2. The partners show determination and accept the practicalities of their political responsibilities.
  3. There is a strong sense of ownership.
  4. Agreements are based on identifiable responsibilities, joint rights and obligations, and are signed by all relevant partners.
  5. The partnership takes an inclusive approach (relevant actors are involved in planning and implementation).
  6. Strong commitment from each of the partners is reflected in the fact that all partner organisations are equally present and, where possible, represented by experienced persons who have influence within their organisation.
  7. Responsibilities and the nature of co-operation are clarified.
  8. The coordinators of the partnership are nominated by the partners.
  9. Rules of conduct (e.g. good communication between actors, regular attendance of meetings, continuity of personnel, regular transfer of information among the partners) are adhered to by the partners.
  10. Resources, responsibilities and tasks may differ, but the added value of the partnership to each partner is recognised.
  11. Resources, knowledge, know-how and ideas are shared within the partnership.
  12. Equal opportunities within the partnership are secured (partnerships will not necessarily succeed if one or a small number of the partners are perceived as dominant).
  13. Adequate financial and human resources are available for implementation.
  14. The partnership should be able to lever funding from a range of sources.
  15. There is a firm foundation of good practice in financial controls, accounting procedures, human resource management, etc.
  16. Resources and energy are devoted to monitoring and evaluation, on the basis of realistic but demanding performance indicators and targets which are clearly defined.
  17. A ‘learning culture’ is fostered, i.e. one where all partners are able to learn from one another by allowing new ideas to come forward in an open exchange of experiences.
Corporate-nonprofit partnerships

Partnerships can be a way for members of the corporate sector to consolidate their and goals by partnering with nonprofits or community groups, just as outlined in the TikTok example, above. A study by US PR scholars McKeever and Remund (2019) into the corporate social responsibility aspects of partnering between corporates and nonprofits found that partnerships could be reframed as ‘public interest partnerships’ because of their focus on community over organisational interests. The study, Partnerships in the Public Interest found the three best practices for long term corporate-nonprofit relationships were:

  • Working toward clarity at the outset and throughout the partnership.
  • Striving for consistency in shared goals and storytelling about the partnership and its impact.
  • Being comprehensive with the relationship by making an impact within a community.

They found it was important to prioritise community, have shared values, and keep reputations in mind, while not losing sight of public perception. The last of these points – public perception – is often highlighted when a partnership goes wrong. We hear about this when sponsorship partnerships are derailed due to one of the parties (usually the sponsee) acting in a way that is inconsistent with the values of the other partner (usually the sponsor). Among those that have hit the headlines are:

  • Cricket Australia’s test naming rights sponsor, Investment firm Magellan, cancelled its partnership when the team was exposed for ball-tampering. Magellan said the behaviour had been “inconsistent with our values”, ending its three-year deal.
  • Oscar Pistorius’ partnerships with sponsors – reportedly worth US$4million – were cancelled when the South African Paralympian was charged with murder (and later found guilty of culpable homicide).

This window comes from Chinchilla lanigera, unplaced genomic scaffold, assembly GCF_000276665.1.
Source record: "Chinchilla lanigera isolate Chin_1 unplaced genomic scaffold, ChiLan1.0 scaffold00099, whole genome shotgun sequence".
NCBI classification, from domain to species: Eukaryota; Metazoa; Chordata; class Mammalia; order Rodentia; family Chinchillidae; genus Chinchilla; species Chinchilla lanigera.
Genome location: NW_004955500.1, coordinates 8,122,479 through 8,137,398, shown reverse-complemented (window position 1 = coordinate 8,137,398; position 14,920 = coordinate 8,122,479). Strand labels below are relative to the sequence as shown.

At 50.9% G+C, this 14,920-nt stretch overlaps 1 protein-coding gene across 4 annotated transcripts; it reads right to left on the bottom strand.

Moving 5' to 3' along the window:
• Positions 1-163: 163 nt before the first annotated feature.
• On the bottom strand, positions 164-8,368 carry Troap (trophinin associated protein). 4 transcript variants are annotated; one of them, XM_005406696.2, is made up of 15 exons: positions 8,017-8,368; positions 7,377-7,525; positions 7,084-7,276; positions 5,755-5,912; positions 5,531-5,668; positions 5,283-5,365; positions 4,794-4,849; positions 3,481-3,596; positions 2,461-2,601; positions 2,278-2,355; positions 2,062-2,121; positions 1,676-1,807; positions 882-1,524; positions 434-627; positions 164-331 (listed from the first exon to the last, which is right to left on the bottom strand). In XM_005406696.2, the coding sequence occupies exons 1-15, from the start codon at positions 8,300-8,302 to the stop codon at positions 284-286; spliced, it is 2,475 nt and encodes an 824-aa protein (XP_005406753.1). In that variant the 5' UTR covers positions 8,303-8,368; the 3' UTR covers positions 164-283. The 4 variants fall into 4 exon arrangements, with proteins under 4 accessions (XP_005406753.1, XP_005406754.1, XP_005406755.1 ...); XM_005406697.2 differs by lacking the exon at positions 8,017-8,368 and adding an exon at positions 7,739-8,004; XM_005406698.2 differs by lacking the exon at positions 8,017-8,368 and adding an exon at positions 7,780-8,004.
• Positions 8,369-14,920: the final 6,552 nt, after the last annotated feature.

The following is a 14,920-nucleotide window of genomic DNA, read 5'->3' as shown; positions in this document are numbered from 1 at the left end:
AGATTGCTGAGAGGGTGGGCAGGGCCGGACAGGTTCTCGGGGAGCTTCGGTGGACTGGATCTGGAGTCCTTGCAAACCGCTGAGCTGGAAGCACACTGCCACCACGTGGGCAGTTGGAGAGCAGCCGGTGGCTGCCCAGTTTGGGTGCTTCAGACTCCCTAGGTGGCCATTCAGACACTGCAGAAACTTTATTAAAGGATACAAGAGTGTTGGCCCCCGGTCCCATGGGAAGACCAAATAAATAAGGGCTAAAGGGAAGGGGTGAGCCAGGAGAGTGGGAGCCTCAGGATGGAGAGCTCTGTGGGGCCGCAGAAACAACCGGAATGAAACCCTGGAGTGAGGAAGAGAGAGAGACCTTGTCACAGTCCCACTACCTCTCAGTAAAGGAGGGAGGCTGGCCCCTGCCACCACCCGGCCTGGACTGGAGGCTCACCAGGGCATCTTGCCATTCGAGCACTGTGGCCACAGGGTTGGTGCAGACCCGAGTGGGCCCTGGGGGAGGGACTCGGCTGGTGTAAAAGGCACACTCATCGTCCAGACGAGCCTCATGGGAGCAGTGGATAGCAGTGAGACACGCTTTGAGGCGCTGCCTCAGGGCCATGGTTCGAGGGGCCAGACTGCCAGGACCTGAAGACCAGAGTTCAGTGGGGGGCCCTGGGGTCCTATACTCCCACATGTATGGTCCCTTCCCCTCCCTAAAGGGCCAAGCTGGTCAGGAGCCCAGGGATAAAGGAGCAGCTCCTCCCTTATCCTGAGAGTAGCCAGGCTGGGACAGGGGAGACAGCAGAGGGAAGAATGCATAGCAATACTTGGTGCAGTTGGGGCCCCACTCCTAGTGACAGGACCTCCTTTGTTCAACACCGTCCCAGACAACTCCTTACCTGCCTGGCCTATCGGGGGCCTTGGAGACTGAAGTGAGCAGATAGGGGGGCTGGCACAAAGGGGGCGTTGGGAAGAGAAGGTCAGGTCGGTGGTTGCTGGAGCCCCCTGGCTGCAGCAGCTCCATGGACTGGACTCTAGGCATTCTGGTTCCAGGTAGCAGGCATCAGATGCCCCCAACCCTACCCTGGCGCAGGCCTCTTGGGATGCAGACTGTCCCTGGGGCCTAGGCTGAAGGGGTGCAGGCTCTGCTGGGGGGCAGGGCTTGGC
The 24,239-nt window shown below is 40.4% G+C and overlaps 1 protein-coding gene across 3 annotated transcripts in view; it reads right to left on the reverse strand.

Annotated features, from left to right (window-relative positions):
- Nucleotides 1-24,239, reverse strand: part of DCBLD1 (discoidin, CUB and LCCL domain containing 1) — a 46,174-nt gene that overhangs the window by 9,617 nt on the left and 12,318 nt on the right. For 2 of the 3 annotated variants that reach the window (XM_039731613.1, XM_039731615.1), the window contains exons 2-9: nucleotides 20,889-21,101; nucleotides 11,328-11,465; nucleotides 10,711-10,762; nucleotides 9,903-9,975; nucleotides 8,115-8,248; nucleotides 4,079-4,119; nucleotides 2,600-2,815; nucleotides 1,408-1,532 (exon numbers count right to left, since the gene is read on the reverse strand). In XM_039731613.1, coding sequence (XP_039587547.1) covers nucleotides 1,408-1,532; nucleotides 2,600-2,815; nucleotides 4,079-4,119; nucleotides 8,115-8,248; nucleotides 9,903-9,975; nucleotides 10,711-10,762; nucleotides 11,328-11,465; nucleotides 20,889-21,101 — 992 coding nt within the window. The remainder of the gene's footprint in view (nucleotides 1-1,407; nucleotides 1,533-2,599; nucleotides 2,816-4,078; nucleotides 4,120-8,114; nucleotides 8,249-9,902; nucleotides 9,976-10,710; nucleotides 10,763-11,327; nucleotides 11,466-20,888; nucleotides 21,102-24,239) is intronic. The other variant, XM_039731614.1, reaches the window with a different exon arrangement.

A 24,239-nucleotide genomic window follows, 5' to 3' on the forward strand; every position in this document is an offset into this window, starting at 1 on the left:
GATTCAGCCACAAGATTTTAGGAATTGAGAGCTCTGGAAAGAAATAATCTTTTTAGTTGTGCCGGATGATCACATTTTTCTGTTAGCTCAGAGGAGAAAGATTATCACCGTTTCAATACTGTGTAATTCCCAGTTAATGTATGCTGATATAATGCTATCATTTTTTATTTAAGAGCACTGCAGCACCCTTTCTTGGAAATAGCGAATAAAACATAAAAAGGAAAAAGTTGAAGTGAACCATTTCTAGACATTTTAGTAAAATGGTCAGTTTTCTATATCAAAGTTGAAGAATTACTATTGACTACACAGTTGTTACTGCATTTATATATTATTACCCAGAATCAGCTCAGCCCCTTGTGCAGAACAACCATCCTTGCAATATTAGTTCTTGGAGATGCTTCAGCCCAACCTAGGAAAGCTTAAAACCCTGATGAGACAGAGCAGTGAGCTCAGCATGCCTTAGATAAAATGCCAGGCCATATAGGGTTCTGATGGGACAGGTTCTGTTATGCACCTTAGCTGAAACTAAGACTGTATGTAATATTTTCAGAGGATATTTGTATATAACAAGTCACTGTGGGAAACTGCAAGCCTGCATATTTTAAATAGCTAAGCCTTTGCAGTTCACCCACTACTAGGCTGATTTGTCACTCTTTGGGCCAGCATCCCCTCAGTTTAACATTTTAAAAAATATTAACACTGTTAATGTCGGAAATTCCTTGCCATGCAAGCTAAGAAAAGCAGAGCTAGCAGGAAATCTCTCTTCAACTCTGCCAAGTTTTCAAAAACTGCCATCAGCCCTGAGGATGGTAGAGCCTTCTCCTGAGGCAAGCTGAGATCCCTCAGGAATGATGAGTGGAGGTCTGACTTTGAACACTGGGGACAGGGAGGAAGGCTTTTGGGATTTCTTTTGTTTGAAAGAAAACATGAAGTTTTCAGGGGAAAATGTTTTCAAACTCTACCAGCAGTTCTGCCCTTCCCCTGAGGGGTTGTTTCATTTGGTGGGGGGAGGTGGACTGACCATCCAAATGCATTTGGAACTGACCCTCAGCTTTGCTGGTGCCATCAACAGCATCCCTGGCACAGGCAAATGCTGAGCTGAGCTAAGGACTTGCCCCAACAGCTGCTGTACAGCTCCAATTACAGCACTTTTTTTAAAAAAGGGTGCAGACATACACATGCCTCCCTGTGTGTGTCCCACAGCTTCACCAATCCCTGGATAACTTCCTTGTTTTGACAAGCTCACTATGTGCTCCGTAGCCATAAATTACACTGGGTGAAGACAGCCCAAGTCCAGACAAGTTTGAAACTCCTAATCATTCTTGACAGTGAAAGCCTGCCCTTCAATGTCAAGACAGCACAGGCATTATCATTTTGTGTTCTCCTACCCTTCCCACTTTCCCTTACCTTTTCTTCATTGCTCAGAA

These examples and many others illustrate how communication, relationships, public perception and shared values are all interlinked, and how partnerships need ongoing attention, open and active channels of communication, and mutuality, to work. That said, this is not a magical recipe – if the shared principles of a partnership are lost, then it may be time for a partnership to be dismantled and for the process of partnering to being again.

A local partnership: Volunteering at Millstream National Park, Western Australia

The following video shows the outcomes of a partnership between different organisations in Western Australia. The Jirndawurrunha Park Council, composed of 12 members from the Yindibarndi and Nglauma, manage Millstream Chichester National Park in the Pilbara region alongside the WA Parks and Wildlife Services. This National Park is centered around ‘Deep Reach’ pool on the Fortescue River, a site revered and respected by Yindijbardndi and other nearby Aboriginal clans. The streams running through the Park regularly clog with invasive weeds which negatively impact on the unique wetlands and species which depend on it. This partnership was organised to enable volunteers to clear weeds and supported by local media and businesses.

Imagine you are responsible for arranging this partnership and delivering on its promises to help with the management of the park. Watch the video and then reflect on the questions below.


  • What are the different interests of each of the main organisations involved? (Jirndawurrunha Park Council, WA Parks and Wildlife Services and Karratha Enviro Group)
  • What do you think are the benefits of this partnership to each of those main organisations?
  • What events or factors could jeopardise the partnership?
  • What steps could the organisations take to ensure the partnership remains effective and long-lasting? (note: some responses to these questions can be found at the end of the chapter)
Finding balance

Like public interest, partnerships are about balance. While they present great opportunities for advancing interests of smaller nonprofit, charity or interest groups, there are risks that the more powerful partner (often a corporate partner) may be motivated by strategic benefits rather than doing good in the community. Some say corporate-nonprofit partnerships risk leaning away from “social” to “strategic”, signalling “the appropriation of the ‘social partnership’ in order to serve the purposes of business” (Seitanidi & Ryan 2007, p. 257). Therefore, for public interest communication to be served and maintained, there must be a mutually beneficial relationship in the partnership. The longevity of a partnership can often provide a pretty good litmus test for determining if partnerships have worked in the public interest.

While this chapter has focused on corporate-nonprofit partnerships, we should keep in mind that there are many combinations that make up partnerships. Government-community partnerships are common, often resulting in which we examine in the next chapter. It’s been found that communities can gain significant benefits where, for example, government-community partnerships are strong, especially where communities are enabled via social inclusion partnerships in which communication plays a key role (Johnston, 2016).